On July 19, 2021, the Centers for Medicare & Medicaid Services (CMS) released the 2022 proposed rule for the Outpatient Prospective Payment System (OPPS). These changes are meant to increase reimbursement rates for OPPS, implement increased penalties for price transparency violations and reverse changes to the inpatient-only list (among other things).
In this blog, we will take a brief look at some of the most significant proposed changes to the OPPS for 2022. For full details, readers should use this link.
OPPS Payment Rates Will Increase
Let’s start with the thing that is probably of the most interest to everyone—getting paid. There is good news on this front, as CM is proposing increasing the 2022 OPPS payment rates for hospitals as well as ASC payment system rates by 2.3 percent (over the 2021 reimbursement rates). According to CMS estimates, this would mean that total payments to OPP System providers would total $82.7 billion in 2022 (an increase of roughly $10.8 billion compared to 2021). Needless to say, this should be seen as good news for all OPP participants.
Penalties for Transparency Violations & a New Price-Hiding Code Ban
Now we move on to some of the not-so-fun stuff. At this point in time, everyone in healthcare needs to be aware that CMS are not backing down on price transparency, and there is no indication that they have any intentions on doing anything but expanding these rules. Private practices should be aware that the price transparency rules currently being implemented for hospitals are likely to expand to practices in the not-so-distant future.
For now, CMS is proposing an increase to the minimum fine for price transparency violations. The minimum fine for such violations could now be up to $2 million per year. Specifically, hospitals with more than 30 beds that are found to be in violation of the rule would pay a penalty of $10 per day per bed (that’s over $5,000 a day). Hospitals with 30 beds (or fewer) will pay up as much as $300 per day for violations. This creates an annual penalty range of as little as $110,000 to as much as $2 million for hospitals that continue to fail to make their prices public.
Also included in the proposed changes is a ban intended to eliminate the use of special coding that allows providers to hide their prices from search engine results.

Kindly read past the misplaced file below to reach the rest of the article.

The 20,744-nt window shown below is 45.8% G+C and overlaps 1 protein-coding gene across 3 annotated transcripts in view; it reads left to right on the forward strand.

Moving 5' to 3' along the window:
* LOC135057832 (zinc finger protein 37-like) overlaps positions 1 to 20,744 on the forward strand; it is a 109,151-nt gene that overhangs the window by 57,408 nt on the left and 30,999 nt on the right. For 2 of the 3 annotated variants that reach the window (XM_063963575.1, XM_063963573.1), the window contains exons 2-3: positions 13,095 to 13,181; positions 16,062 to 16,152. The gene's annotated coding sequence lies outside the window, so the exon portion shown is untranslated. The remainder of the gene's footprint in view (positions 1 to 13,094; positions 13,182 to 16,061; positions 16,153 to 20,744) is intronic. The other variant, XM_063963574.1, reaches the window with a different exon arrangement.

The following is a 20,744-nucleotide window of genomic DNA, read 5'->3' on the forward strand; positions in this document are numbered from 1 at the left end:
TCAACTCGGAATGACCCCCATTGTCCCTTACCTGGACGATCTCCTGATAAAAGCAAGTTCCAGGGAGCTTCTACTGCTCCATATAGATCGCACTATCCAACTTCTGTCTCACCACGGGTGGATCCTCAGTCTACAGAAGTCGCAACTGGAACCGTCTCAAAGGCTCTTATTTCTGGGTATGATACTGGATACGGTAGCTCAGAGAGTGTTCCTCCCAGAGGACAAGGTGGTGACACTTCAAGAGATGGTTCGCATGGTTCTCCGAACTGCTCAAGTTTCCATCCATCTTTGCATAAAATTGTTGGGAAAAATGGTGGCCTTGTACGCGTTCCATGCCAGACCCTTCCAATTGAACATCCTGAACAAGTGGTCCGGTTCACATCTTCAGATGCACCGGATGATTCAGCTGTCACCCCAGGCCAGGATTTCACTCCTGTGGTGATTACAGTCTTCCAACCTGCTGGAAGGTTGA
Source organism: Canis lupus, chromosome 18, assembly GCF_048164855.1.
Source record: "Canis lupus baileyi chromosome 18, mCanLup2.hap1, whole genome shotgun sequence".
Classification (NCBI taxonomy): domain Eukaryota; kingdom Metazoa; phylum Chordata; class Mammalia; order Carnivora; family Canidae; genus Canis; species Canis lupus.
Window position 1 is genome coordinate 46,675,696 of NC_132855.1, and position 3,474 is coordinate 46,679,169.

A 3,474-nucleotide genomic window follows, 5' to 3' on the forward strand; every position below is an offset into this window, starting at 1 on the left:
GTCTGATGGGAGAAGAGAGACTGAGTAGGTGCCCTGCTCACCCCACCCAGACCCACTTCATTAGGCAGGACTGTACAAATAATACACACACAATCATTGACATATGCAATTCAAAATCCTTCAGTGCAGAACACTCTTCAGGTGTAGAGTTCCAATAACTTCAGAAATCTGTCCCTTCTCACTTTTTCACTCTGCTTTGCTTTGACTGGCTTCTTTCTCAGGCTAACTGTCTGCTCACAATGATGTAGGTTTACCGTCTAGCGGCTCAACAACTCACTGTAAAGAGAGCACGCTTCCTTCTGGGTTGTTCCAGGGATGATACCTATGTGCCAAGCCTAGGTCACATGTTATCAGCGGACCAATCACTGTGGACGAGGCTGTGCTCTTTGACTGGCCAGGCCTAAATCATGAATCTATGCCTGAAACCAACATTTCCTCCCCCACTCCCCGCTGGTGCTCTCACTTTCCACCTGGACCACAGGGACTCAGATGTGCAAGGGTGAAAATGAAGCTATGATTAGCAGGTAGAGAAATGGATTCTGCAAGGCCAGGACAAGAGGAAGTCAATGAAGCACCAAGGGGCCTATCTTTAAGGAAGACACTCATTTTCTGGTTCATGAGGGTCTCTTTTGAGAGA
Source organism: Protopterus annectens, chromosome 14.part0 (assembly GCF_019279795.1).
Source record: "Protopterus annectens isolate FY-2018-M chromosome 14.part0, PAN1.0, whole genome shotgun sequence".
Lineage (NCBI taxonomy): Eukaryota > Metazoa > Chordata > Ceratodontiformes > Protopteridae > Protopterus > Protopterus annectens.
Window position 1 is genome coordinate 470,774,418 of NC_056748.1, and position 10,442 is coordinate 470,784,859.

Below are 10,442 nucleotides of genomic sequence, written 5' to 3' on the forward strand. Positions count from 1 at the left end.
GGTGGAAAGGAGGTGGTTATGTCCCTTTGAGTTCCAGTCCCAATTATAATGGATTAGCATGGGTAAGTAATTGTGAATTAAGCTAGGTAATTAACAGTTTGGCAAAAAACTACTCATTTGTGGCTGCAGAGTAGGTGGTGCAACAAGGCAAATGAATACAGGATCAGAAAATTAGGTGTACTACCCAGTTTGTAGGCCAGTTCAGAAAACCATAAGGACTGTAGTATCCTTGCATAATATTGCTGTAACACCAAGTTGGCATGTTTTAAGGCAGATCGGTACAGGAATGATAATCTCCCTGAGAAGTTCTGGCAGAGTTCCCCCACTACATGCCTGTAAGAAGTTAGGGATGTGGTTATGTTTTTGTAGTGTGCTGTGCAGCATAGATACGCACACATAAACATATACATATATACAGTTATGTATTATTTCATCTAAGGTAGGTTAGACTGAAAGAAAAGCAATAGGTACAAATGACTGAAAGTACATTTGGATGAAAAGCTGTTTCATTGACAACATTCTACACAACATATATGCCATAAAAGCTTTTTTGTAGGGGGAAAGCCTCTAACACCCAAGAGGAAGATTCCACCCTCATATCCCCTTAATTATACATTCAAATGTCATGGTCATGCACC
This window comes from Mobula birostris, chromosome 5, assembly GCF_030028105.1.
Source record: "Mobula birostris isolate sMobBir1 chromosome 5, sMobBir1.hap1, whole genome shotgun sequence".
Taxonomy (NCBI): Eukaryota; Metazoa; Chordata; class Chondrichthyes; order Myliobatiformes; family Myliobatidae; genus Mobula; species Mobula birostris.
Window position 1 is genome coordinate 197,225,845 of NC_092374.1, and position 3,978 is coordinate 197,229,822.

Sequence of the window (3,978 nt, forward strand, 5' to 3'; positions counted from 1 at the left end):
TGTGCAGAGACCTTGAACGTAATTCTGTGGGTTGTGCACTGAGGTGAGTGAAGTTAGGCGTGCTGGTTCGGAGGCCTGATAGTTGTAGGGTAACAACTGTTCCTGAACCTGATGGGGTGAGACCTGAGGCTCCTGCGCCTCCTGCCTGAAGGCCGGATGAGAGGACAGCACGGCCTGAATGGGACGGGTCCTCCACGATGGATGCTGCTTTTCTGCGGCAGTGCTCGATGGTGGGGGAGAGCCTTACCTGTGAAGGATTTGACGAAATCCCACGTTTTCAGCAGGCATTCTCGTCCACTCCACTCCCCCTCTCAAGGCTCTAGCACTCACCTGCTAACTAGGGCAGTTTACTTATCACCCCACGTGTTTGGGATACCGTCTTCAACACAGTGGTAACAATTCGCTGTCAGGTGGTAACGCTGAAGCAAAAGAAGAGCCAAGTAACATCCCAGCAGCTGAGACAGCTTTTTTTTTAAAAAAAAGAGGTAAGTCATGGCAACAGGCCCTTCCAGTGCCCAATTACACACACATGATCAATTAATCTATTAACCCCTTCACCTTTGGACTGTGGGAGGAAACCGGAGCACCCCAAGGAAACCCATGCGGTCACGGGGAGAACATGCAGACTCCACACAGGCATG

ASC Changes & Backtracking the 2020 Inpatient-Only List
It appears that CMS has proposed eliminating 258 of the 267 procedures they added to the OPP covered procedures list for 2021. We recommend using the link to the full rule provided at the beginning of this blog for further details.
Back in 2020, CMS proposed a three-year-long phase-out of the inpatient-only list. This started with the removal of 298 services. According to the current proposed rule for 2022, however, it appears they are now backtracking on this. In fact, not only are they now planning to scrap the planned phase-out of the list, but they are also adding the 298 services that were previously removed back to the inpatient-only list for 2022.
Corresponding to the return of these procedures to the inpatient-only list, these procedures are being removed from the ASC covered procedure list (CPL). They are proposing that an external party would be able to nominate a procedure to be added back to the list beginning January 1, 2023. ASC providers will need to take care to ensure that they are not performing procedures that are being removed from the list and to determine if they would like to nominate a procedure to be returned to the ASC CPL next year.
Changes to the ASC Quality Reporting Program
The current administration has made it clear that they will be working hard to close the health equity gap and as part of this commitment they are seeking input on how to revise the Hospital Outpatient Quality Reporting program and the ASC Quality Reporting program to better address inequities. Under the ASCQR program they are seeking comment on ways to address the challenges of measuring disparities in the ASC setting, the utility of using Neighborhood-level socioeconomic factors in measuring disparities in quality-of-care outcomes for ASCs, and ways that social risk factors influence access to care, quality of care, and outcomes for ASC patients.
CMS is also proposing to add one new measure to the ASCQR – COVID-19 Vaccination of Health Care Personnel and to make the reporting of 6 voluntary measures mandatory. CMS is providing an opportunity to comment on these proposals as well as all other proposals in the rule.
Want to Comment?
If you are interested in commenting on any of these proposed changes, there is no time like the present. CMS will be accepting comments on the proposed rule until September 17, 2021. You can submit your comments any time before the deadline by going to the designated Regulations.gov webpage.
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